Monochrome chips can take color images not only by exposing through three filters (say RGB), but it is possible to take hight quality luminance exposure in white light and to use shorter R, G and B exposures only to get color information (such technique is designated as LRGB). Because the color information is less important than luminance information, it is possible to use binning to enhance chip sensitivity at the price of lower resolution for color images and to take only luminance exposure at the full chip resolution.


Monochrome CCD chip combined with color filters advantage somewhat disappears, when the filters have to be exchanged manually. Filter wheel integrated into the camera allows software-controlled filter exchange. It is a necessity for automated, robotic setups.

Still, using of modern color chips with relatively high QE and low noise can be perfectly suitable for taking beautiful images of deep-sky wonders, so everybody should decide himself or herself.

Dark current, CCD read noise and A/D units

The disadvantage of CCD technology is the fact, that electrons in pixels are generated not only by incoming light, but also randomly, depending on the chip temperature and also on pixels size, chip architecture and production technology. This temperature-generated charge is called dark current (it generates signal even if the chip is completely in the dark). Dark current is usually expresses in electrons per second per pixel at the defined temperature. For instance Kodak KAF-0400 CCD chip generates 1e/s per pixel at 0 °C.

One positive thing on dark current is that it is always the same (or very similar) at the same temperature. If we take picture of some astronomical object, the signal we read from CCD contains both signal generated by incoming light and signal generated by dark current. It is possible to perform the same exposition again, but with shutter closed. Such image will contain the signal generated by dark current but not the signal generated by light. Such image is called dark frame. It is then possible to simply subtract dark frame from original image to eliminate it. We will discuss this procedure in the sub-chapter about Image calibration.


Dark frame subtraction is performed not only by astronomical software, but also by some still cameras. If the camera allows for longer exposure times (e.g. up to 15 s or more), you can notice the “Busy” or similar message on the camera display after long exposures for the same time like the original exposition. The camera is taking dark frame to subtract if from the exposed image to reduce noise.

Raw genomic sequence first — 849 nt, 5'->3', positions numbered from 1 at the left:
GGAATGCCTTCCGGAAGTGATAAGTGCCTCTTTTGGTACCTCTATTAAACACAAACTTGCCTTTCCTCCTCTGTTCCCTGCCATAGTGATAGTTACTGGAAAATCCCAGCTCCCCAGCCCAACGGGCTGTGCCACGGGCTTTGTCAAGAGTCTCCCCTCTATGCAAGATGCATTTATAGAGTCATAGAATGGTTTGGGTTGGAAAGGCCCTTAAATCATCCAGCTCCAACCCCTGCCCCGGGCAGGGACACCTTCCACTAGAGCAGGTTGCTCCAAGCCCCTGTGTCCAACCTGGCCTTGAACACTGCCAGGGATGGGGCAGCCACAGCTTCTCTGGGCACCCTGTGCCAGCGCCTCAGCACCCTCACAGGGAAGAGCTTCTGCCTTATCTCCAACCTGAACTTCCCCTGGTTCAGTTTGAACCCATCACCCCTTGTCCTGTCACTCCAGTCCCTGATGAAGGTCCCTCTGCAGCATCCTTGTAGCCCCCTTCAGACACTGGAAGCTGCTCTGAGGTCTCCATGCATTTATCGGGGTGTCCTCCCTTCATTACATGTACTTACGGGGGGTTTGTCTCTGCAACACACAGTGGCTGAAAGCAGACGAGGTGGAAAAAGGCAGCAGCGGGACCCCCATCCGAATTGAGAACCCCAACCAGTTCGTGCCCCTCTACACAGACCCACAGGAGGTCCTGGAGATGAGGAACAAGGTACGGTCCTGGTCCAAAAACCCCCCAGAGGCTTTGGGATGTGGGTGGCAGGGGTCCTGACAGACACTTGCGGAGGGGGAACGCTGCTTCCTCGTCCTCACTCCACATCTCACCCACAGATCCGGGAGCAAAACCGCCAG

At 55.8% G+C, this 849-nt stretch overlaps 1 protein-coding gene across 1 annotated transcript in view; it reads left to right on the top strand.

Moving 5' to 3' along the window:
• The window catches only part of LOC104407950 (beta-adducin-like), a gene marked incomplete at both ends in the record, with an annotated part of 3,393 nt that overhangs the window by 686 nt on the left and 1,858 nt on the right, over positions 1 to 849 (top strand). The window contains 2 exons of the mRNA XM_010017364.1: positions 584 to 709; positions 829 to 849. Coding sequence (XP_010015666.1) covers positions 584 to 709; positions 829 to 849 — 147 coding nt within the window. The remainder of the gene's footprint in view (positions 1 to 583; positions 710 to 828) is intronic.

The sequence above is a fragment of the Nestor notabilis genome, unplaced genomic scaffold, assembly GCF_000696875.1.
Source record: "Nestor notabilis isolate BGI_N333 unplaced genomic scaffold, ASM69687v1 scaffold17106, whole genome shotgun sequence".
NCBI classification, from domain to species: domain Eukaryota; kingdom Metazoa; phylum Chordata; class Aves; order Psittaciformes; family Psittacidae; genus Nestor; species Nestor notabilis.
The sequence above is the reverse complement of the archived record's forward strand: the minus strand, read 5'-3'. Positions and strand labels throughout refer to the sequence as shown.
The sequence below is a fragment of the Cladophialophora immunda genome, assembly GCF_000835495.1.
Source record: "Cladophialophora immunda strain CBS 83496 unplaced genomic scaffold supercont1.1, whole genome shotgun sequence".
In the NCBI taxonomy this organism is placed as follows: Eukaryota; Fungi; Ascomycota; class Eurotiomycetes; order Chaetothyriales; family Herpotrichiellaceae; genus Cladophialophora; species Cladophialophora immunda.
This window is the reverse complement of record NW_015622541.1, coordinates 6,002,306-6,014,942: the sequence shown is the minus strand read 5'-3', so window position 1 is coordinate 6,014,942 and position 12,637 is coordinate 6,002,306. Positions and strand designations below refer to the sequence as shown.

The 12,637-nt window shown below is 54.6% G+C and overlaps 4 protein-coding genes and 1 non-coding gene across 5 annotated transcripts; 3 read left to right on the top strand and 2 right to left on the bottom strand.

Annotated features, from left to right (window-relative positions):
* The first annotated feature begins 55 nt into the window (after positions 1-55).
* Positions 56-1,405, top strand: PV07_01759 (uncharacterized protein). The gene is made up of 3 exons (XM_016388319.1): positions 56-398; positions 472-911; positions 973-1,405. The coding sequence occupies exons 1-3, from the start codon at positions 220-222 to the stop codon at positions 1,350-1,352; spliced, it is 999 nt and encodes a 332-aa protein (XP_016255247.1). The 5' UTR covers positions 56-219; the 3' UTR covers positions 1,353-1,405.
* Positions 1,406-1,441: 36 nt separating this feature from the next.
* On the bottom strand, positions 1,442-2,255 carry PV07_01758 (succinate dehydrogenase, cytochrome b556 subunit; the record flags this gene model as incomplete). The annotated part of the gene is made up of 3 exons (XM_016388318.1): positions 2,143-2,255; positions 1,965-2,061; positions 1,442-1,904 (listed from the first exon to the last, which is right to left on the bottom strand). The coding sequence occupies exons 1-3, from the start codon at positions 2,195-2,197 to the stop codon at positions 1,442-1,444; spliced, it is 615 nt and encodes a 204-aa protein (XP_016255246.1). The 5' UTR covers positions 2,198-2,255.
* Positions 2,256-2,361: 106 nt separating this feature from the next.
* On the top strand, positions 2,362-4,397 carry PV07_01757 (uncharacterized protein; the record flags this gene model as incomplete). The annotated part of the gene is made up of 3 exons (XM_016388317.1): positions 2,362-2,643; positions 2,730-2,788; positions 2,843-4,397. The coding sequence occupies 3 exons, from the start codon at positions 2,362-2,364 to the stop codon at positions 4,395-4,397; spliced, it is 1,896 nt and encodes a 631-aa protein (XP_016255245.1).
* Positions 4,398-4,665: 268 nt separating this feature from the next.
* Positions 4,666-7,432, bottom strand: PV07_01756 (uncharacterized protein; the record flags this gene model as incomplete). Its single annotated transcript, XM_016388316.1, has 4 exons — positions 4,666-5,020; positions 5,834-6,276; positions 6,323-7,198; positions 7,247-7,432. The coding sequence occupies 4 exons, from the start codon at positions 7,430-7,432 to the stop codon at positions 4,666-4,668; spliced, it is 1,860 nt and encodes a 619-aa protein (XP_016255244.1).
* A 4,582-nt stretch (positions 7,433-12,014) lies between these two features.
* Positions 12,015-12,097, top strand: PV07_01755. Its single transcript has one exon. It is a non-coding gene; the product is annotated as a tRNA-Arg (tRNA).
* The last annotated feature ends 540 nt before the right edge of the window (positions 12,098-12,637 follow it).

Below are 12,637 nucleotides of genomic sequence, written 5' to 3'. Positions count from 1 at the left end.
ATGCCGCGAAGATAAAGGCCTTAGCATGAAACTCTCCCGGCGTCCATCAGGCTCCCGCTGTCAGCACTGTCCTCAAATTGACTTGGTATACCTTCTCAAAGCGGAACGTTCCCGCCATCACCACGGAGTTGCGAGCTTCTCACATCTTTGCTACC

But dark current is not the only source of unwanted noise in the CCD image. We already described mechanism of reading of CCD image—charge is shifted through the chip and then it is converted to voltage in the output node. The conversion electronics cannot work without noise, too. This noise is also characteristic for certain chip and is often expressed in electrons. For example the read noise of the said Kodak KAF-0400 CCD chip is 15 e RMS. Simply put, it is not possible to read image with better precision than 15 e RMS, no matter what is the chip temperature. It must be also emphasized, that the output voltage is digitized by external electronics, which also introduces some noise to the image. Very good electronics introduces very little noise so the combined read noise can be as low as the CCD read noise (or a few electrons higher).

You can note that we mentioned the electronic read noise expressed in electrons. But electronic noise is usually expressed in RMS volts. The relation is very simple: every CCD chip (or its output node) is characterized by the “volts per electron” ratio. For example the Kodak KAF-0400 CCD has output node converting 1 electron to 10 μV.

But the result of CCD image download is an image—an array on numbers, each one number representing brightness of one image pixel. Numbers are generated by the A/D converter used in the camera electronics. Here comes the camera parameter expressed in electrons per ADU (ADU means Analog to Digital converter Unit, also referred as count). Every CCD output node converts electrons to voltage at some ratio and every camera electronics converts voltage to ADU counts. It is then possible to simply calculate resulting e/ADU ratio.

Let's determine the e/ADU parameter for some example camera:

  • Assume we have 16-bit A/D converter with 2 V input range. That means 2 V signal is divided to 65,536 counts. 1 count represents 2 V / 65,536 = 30.5 μV.

  • Assume we have a CCD with 10 μV per electron output node.

  • The resulting ratio is (30.5 μV / ADU) / (10 μV / e) = 3 e / ADU. This means every 3 electrons in each pixel charge well causes one count increment in the resulting image.

It is important to keep on mind that such calculations are valid only statistically, in average for many electrons on many pixels. We can often meet cameras with 2.3 e / ADU or 1.5 e / ADU. This does not mean we have to divide elementary particles, of course :-).

Some interesting facts can be calculated from these ratio. For instance 15 electrons RMS of read noise and 3 electrons per ADU means that it is not possible to read image with smaller RMS noise than 5 counts. So if our hypothetical camera produces bias frame with 5 ADU RMS, then it is “ideal and perfect”.